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Crane boom accident at new I-74 bridge being investigated

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The federal government is looking into last week's boom crane failure on the Interstate 74 bridge-construction site.

The Occupational Safety and Health Administration, OSHA, regards news stories about such workplace incidents as "referrals," a Department of Labor spokesman said Tuesday. Workplace inspections also are undertaken in the event of a complaint, an injury or fatality.

On Feb. 13, a boom crane appeared to have failed, with the boom falling into the Mississippi River. No one was injured.

The general contractor for the new Interstate 74 bridge, Lunda Construction, previously was cited and fined by OSHA for two crane-related fatalities. Both occurred in 2012 on U.S. Route 41 construction sites managed by Lunda near De Pere and Oshkosh, Wisc., according to OSHA. In the same 2016 news release that recalled the two crane-related deaths, OSHA reported Lunda was being cited for one willful and five serious safety violations related to another workplace death in September 2015.

In that case, an 18-year-old man was working as a carpenter's apprentice when he was struck and killed by a forklift. Investigators for OSHA determined the forklift operator had a physical restriction that barred him from using his right arm, and he lacked adequate training.

Lunda was placed in the Severe Violator Enforcement Program, which focuses federal labor resources on employers "who show indifference toward safety standards," according to OSHA.

The Department of Labor spokesman said Lunda no longer is listed as a participant in the program. He said the company's last OSHA inspection occurred in Michigan in July 2017, and Lunda was in compliance.

The company's previous safety issues did not impact the Iowa DOT when it chose Lunda to lead the bridge construction, said DOT project engineer Danielle Alvarez.

The bridge contract was let in April 2017, and Lunda was among five contractors to bid.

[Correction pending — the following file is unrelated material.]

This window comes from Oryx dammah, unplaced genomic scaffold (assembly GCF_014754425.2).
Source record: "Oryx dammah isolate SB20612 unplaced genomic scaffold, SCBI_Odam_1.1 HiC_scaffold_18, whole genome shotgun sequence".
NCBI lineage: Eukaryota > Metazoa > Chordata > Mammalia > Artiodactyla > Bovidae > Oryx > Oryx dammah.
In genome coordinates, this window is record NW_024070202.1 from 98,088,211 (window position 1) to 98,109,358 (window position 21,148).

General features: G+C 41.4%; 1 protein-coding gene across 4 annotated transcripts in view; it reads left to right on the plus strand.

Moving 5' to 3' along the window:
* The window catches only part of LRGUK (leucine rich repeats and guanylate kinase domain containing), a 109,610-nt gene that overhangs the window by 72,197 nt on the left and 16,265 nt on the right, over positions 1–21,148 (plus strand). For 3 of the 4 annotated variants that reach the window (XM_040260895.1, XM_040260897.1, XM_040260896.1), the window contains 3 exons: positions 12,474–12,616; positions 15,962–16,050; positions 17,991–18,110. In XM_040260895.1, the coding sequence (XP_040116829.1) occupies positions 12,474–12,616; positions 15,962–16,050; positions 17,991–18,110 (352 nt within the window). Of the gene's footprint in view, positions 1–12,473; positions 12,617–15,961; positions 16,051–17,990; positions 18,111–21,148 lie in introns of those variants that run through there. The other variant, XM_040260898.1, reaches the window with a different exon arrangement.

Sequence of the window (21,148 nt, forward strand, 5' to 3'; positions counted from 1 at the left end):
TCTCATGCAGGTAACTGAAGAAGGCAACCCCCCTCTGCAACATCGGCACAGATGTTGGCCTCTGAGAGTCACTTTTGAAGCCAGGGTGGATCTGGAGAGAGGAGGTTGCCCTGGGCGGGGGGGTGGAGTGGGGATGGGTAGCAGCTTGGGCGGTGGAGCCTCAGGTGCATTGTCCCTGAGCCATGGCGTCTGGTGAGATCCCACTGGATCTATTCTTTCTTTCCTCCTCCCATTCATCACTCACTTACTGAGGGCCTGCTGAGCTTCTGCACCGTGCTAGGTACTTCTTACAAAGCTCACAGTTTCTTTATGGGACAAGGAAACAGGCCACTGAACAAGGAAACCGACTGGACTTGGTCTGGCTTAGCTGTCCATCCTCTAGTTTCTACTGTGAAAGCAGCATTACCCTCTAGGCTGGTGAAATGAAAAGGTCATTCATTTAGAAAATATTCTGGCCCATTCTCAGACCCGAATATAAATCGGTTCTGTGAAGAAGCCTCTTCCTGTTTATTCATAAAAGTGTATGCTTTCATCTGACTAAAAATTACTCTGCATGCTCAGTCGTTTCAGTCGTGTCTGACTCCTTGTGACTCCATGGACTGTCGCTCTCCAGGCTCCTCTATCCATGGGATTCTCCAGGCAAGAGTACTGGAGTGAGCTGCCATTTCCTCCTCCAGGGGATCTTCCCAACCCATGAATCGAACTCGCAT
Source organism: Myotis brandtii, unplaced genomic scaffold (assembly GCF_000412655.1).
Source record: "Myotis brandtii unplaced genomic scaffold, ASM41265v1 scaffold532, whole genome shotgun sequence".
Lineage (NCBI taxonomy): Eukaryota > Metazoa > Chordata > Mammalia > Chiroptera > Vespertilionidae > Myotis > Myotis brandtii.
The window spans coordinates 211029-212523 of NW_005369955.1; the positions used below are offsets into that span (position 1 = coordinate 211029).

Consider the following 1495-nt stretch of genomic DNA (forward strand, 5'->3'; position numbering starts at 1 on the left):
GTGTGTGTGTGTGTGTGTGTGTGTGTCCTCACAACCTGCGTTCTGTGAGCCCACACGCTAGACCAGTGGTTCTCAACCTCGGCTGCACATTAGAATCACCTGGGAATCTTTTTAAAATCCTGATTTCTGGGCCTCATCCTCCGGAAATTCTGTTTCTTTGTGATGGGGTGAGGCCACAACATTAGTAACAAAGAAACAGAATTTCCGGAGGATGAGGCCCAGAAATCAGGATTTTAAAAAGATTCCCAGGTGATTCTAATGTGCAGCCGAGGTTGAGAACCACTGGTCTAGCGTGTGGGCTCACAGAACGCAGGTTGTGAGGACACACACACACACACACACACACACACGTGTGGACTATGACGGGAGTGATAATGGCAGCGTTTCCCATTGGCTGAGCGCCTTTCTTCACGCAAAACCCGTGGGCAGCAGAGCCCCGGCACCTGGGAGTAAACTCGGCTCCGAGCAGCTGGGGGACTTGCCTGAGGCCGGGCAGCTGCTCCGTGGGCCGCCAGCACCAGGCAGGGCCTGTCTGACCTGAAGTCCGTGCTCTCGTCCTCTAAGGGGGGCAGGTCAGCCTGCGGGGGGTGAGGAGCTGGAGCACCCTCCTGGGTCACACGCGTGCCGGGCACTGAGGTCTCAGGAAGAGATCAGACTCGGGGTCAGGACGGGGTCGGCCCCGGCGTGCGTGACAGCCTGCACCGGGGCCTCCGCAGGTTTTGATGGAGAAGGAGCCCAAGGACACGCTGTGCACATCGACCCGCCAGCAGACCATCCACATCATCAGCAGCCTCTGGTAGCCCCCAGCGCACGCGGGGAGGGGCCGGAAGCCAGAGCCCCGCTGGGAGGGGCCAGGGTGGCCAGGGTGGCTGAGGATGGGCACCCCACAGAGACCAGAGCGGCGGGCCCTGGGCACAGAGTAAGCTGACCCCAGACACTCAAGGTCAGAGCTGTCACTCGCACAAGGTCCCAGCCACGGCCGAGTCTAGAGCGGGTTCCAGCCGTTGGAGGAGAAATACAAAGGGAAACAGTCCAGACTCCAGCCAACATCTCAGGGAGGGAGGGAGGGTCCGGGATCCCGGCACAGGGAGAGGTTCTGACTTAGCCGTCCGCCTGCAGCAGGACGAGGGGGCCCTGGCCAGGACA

"At the time we reviewed the bids and awarded the contract, we had no information to suggest that Lunda was not a responsible bidder under the state and federal standards that applied to this project," Alvarez wrote in an email Tuesday. "We do consider contractors’ safety records in the letting and award process."

As DOT projects are completed, she said, the state evaluates every contractor. The results of the evaluations help the DOT determine whether contractors are qualified to bid on future projects, she said.

Any issues, including safety matters, could get additional state review. But the DOT's deeper dive into contractor records would only occur when the agency has "direct knowledge" of an incident and "would usually only include projects that were administered by the Iowa DOT," Alvarez wrote.

Lunda has been the prime contractor on four Iowa DOT-let projects since 2000, she said, and none had safety issues that resulted in the company being disqualified to bid on state projects in Iowa.

"We were not aware of any previous workplace fatalities related to Lunda, as they apparently did not occur on projects previously administered by the Iowa DOT, but we also note that Lunda was not disbarred or suspended from bidding on federal projects by the Federal Highway Administration and was not to our knowledge disbarred or suspended in any other state," Alvarez wrote. "Lunda responded quickly and appropriately after this incident, and all necessary authorities, including OSHA and the U.S. Coast Guard, have been notified.

"We have not yet determined whether this incident will impact the overall project completion schedule."

Brett LaRue, Lunda's ironworker superintendent out of Local No. 444 in Joliet, declined comment when contacted Tuesday and at the time of the incident last week. In declining Tuesday, he said, "You're not getting anything from me."

Representatives from OSHA's Peoria office opened an investigation into the crane failure on February 14. The agency has six months to complete the investigation.

From 2011 to 2015, the Bureau of Labor Statistics reports, there were 220 crane-related deaths in the U.S. The 5-year average was 44 fatalities a year, and a total of 12 occurred in Illinois in that 5-year span.


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